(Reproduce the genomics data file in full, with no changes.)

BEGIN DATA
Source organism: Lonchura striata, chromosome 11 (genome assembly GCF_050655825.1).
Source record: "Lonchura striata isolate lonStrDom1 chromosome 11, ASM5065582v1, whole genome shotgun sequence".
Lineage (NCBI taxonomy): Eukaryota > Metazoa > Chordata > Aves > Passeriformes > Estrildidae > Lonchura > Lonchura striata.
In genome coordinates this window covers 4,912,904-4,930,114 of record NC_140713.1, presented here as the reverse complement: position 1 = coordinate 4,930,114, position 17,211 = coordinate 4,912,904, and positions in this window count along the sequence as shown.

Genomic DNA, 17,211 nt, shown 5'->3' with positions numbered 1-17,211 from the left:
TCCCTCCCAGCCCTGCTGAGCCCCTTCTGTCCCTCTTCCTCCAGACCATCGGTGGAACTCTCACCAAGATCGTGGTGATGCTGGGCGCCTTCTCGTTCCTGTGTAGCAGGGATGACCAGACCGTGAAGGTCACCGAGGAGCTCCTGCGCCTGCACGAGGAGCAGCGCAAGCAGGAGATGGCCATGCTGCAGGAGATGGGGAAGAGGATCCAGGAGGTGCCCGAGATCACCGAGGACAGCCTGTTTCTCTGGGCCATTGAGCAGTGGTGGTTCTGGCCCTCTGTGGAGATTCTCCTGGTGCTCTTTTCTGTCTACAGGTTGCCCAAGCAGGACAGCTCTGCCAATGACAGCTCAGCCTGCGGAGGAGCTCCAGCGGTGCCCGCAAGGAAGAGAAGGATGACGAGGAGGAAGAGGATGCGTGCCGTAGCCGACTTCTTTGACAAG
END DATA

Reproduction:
Source organism: Lonchura striata, chromosome 11 (genome assembly GCF_050655825.1).
Source record: "Lonchura striata isolate lonStrDom1 chromosome 11, ASM5065582v1, whole genome shotgun sequence".
Lineage (NCBI taxonomy): Eukaryota > Metazoa > Chordata > Aves > Passeriformes > Estrildidae > Lonchura > Lonchura striata.
In genome coordinates this window covers 4,912,904-4,930,114 of record NC_140713.1, presented here as the reverse complement: position 1 = coordinate 4,930,114, position 17,211 = coordinate 4,912,904, and positions in this window count along the sequence as shown.

Genomic DNA, 17,211 nt, shown 5'->3' with positions numbered 1-17,211 from the left:
TCCCTCCCAGCCCTGCTGAGCCCCTTCTGTCCCTCTTCCTCCAGACCATCGGTGGAACTCTCACCAAGATCGTGGTGATGCTGGGCGCCTTCTCGTTCCTGTGTAGCAGGGATGACCAGACCGTGAAGGTCACCGAGGAGCTCCTGCGCCTGCACGAGGAGCAGCGCAAGCAGGAGATGGCCATGCTGCAGGAGATGGGGAAGAGGATCCAGGAGGTGCCCGAGATCACCGAGGACAGCCTGTTTCTCTGGGCCATTGAGCAGTGGTGGTTCTGGCCCTCTGTGGAGATTCTCCTGGTGCTCTTTTCTGTCTACAGGTTGCCCAAGCAGGACAGCTCTGCCAATGACAGCTCAGCCTGCGGAGGAGCTCCAGCGGTGCCCGCAAGGAAGAGAAGGATGACGAGGAGGAAGAGGATGCGTGCCGTAGCCGACTTCTTTGACAAG